Neoadjuvant Ado-trastuzumab Emtansine vs. Trastuzumab in Early Breast Cancer
As neoadjuvant therapy for patients with HER2-positive/hormone receptor–positive breast cancer, ado-trastuzumab emtansine (formerly known as T-DM1) resulted in a “clinically meaningful” pathologic complete response with no need for chemotherapy in some cases, according to research published by Nadia Harbeck, MD, of the University of Munich, and colleagues, in the Journal of Clinical Oncology.
In this prospective phase II trial, 375 patients with early breast cancer and HER2-positive/ hormone receptor–positive status were randomly assigned to receive the antibody-drug conjugate of trastuzumab with or without endocrine therapy or trastuzumab with endocrine therapy. After 12 weeks of therapy, pathologic complete response was observed in 41% of patients treated with ado-trastuzumab emtansine, 41.5% of patients treated with ado-trastuzumab emtansine and endocrine therapy, and 15.1% of patients treated with trastuzumab and endocrine therapy.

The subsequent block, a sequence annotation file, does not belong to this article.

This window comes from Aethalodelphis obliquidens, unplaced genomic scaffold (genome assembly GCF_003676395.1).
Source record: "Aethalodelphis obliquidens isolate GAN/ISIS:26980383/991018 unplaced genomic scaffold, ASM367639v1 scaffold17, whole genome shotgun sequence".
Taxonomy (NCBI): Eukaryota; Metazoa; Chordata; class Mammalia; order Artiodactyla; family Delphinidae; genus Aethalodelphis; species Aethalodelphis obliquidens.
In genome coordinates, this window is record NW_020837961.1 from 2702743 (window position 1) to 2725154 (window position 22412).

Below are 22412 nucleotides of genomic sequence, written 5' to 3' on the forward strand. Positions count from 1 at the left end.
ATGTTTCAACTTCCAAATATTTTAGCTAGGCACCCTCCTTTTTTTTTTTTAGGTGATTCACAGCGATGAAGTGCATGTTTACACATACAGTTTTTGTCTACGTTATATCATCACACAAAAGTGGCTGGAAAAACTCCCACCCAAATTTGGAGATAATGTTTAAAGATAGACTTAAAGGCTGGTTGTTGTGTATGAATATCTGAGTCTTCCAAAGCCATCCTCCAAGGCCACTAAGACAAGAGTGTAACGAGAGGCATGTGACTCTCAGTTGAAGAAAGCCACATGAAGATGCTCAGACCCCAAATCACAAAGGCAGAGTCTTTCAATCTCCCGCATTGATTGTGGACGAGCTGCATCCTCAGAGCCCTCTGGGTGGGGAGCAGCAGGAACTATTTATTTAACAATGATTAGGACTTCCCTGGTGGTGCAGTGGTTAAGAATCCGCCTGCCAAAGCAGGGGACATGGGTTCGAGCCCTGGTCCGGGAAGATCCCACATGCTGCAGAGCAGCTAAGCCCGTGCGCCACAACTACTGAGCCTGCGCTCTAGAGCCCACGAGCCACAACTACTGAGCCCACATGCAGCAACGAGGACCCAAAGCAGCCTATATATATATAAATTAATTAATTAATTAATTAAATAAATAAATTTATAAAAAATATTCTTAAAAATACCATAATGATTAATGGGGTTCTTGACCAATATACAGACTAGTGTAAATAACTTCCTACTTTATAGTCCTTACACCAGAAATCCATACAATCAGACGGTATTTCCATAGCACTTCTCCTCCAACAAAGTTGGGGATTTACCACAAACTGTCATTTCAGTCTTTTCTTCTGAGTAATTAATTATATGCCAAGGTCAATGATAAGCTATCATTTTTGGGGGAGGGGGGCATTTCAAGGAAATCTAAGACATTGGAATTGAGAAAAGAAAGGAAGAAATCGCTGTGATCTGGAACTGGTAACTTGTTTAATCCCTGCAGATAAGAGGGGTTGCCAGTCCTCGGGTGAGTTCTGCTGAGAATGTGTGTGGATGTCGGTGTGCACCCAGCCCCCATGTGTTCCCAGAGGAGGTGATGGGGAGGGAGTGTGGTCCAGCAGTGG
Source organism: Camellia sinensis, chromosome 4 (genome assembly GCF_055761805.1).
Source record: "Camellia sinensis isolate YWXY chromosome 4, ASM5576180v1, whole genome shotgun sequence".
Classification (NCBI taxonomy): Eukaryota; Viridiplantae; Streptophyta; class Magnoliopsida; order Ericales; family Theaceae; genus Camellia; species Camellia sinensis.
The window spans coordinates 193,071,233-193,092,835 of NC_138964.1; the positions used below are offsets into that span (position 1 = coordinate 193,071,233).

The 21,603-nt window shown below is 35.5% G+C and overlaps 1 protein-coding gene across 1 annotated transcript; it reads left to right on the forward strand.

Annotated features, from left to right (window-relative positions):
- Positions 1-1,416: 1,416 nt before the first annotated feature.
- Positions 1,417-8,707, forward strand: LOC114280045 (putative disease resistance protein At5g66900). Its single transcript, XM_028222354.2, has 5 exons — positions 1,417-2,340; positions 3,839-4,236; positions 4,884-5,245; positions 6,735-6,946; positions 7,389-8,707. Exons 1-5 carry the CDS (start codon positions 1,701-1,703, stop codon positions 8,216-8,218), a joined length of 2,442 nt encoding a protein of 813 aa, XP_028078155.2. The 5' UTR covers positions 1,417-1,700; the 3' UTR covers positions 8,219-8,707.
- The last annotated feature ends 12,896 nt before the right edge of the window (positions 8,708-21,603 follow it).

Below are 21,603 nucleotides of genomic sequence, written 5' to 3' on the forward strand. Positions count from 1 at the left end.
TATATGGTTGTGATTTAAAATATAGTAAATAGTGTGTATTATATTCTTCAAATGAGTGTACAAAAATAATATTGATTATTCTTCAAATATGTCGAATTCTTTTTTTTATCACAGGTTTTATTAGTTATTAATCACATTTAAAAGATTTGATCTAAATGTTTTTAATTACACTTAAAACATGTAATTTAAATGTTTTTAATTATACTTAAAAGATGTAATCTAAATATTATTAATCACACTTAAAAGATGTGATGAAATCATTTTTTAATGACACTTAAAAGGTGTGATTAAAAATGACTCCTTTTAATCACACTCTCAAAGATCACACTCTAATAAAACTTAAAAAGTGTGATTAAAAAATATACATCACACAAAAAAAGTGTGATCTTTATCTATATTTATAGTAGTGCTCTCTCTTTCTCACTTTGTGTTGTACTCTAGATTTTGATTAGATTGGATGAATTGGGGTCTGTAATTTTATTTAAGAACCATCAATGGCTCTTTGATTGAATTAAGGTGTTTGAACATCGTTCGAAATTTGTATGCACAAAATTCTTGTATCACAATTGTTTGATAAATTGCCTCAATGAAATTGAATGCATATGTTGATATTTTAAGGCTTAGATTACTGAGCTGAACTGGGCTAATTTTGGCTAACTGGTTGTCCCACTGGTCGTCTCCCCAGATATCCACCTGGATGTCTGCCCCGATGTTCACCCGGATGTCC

Additionally, 40% of patients treated with ado-trastuzumab emtansine and 47% treated with ado-trastuzumab emtansine and endocrine therapy required no additional chemotherapy after surgery, compared with 22% of those treated with trastuzumab and endocrine therapy.
Dr. Harbeck and colleagues concluded that based on these results, “a substantial number of patients” may be spared the adverse effects of systemic chemotherapy.